Birthday, Royal Court
Thursday 2nd August 2012
What is imaginative new writing in British theatre? In a genre that seems weighed down by the twin demands of naturalism and social realism, anything that pushes out the boundaries of the normal, or questions the ordinary, is surely to be welcomed. Long live leftfield theatre. Those playwrights who subvert the rule of things-as-they-are should be hailed as innovators. Easy to say. But are their plays any good?
This week’s example is Joe Penhall’s Birthday. Penhall is an award-winning playwright who first arrived at the Royal Court in 1994, in the era of Sarah Kane and in-yer-face theatre. His plays have always been quite naturalistic in style, although they have also had a quirky eccentricity at their heart, which is often enough to gladden the imagination. In his latest, Penhall throws himself into fantasy.
Birthday is about a thirtysomething couple, Ed and Lisa, who decide to have a second child. This time, however, they make use of the latest technology, which allows Ed to be both Dad and Mum. He has had the baby implanted into his abdomen and it will be delivered by Caesarian section. Lisa doesn’t have to do a thing — except to share her experiences and support his pregnancy.
It’s a very powerful conceit. As well as providing a comedy which is both entertaining and excruciating, Penhall deliciously subverts expectations while also commenting on gender stereotypes. By reversing the male and female roles, he shows how men make a much bigger fuss about reproduction than women do, while also illustrating how the roles of mother and of bread-winner are socially constructed.
It’s a funny and thought-provoking evening which bears the distinctive bruise of truth in its many humorous or stoical exchanges, immediately familiar to any couple who has shared this experience. There are gross details about bodily functions, typical bickering exchanges and a feeling that having any procedure done on the NHS is a journey fraught with obstacles.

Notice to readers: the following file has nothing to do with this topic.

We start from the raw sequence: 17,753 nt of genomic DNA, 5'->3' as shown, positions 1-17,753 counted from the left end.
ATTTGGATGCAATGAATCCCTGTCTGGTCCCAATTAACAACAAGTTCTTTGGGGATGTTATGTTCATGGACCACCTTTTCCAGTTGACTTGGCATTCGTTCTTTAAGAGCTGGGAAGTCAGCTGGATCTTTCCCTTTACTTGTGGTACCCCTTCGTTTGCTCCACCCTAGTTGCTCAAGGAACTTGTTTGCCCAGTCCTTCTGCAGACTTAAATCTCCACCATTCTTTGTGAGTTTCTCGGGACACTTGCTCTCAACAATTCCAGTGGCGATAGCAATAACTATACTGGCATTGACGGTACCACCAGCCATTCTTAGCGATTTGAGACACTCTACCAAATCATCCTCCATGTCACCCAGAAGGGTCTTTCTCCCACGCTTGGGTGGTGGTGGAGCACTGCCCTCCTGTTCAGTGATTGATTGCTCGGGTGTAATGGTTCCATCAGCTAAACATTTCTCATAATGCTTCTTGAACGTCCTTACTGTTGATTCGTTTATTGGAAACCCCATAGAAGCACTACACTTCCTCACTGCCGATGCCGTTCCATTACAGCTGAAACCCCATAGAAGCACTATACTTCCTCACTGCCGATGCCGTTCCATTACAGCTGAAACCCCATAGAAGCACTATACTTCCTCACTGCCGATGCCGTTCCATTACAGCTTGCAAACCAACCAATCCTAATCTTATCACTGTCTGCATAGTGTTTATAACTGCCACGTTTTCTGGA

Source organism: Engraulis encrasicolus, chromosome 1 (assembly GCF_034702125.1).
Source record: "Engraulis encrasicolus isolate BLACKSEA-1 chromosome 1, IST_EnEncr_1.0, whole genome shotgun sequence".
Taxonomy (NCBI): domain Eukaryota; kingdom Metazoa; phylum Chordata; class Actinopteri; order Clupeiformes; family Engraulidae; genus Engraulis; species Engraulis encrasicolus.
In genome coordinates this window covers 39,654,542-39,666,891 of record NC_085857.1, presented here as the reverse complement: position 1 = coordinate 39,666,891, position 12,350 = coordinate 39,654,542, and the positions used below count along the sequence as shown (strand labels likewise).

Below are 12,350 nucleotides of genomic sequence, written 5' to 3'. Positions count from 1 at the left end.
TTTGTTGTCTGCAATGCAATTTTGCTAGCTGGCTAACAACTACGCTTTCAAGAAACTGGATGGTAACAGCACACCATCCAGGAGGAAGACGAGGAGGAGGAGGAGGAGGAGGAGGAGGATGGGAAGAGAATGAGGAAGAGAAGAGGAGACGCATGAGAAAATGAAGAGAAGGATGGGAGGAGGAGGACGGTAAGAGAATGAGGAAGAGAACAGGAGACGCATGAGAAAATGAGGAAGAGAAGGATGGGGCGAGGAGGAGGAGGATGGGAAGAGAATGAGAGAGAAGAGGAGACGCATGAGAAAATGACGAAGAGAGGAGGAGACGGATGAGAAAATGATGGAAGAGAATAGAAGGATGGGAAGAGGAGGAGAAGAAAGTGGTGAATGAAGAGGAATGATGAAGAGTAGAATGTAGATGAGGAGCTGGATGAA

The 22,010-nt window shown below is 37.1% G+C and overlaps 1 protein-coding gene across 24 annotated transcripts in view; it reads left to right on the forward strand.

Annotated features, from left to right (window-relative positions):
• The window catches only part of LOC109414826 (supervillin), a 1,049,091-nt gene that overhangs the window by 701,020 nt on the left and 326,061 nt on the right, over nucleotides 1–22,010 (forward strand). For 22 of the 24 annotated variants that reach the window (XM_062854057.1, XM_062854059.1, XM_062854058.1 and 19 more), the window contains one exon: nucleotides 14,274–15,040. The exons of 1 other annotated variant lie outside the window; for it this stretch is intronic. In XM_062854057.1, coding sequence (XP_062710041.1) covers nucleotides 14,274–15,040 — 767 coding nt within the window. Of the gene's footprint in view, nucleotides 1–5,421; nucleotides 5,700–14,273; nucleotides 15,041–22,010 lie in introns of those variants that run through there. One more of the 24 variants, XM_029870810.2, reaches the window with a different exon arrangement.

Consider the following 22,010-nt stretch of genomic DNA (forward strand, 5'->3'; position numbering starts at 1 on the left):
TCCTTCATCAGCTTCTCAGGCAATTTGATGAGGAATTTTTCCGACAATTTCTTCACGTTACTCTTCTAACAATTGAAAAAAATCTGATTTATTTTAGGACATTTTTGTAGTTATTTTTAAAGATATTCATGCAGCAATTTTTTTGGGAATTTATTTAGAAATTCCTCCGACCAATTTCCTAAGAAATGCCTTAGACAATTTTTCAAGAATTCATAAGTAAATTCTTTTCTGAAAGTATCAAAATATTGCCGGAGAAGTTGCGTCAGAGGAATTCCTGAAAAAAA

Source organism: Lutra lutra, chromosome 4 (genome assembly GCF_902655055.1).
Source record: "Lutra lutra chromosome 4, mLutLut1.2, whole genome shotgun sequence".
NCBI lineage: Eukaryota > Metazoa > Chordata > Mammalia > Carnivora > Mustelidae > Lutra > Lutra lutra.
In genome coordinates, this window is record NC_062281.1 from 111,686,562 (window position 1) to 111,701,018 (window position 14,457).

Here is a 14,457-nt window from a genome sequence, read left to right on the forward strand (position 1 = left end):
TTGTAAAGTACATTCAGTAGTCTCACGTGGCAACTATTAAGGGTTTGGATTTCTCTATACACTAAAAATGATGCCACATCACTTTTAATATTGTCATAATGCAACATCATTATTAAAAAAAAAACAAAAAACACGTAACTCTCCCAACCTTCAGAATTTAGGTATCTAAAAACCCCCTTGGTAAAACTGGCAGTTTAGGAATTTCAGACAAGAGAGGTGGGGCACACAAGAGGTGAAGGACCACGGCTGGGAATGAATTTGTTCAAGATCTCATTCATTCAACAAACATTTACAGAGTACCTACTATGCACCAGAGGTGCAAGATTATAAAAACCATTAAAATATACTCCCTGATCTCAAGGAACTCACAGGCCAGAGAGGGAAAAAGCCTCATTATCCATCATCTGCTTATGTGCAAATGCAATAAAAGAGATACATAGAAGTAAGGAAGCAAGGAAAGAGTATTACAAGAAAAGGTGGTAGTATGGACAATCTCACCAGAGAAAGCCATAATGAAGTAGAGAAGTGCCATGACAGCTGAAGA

Penhall’s criticism of the NHS, which after Danny Boyle’s Olympics Opening Ceremony seems like a rebranded national icon, is acute and simple. It still operates on a class system in which the doctors are public school and invariably absent from the wards, while the nursing staff are migrants from all over the world and so overworked that they can’t attend to your needs. As someone who was recently in hospital I can testify to the truth of this criticism.
Directed with typical efficiency by Roger Michell, designed by Mark Thompson, the 90-minute drama perhaps lacks thrills, but you can’t fault the acting. Stephen Mangan (Ed), star of Green Wing, is excellent in his outrageousness as well as his vulnerable moments, and Lisa Dillon adds depth to the character of Lisa. Llewella Gideon’s knowing black midwife and Louise Brealey’s cute young registrar provide good support. Great stuff — certainly cheered me up!
© Aleks Sierz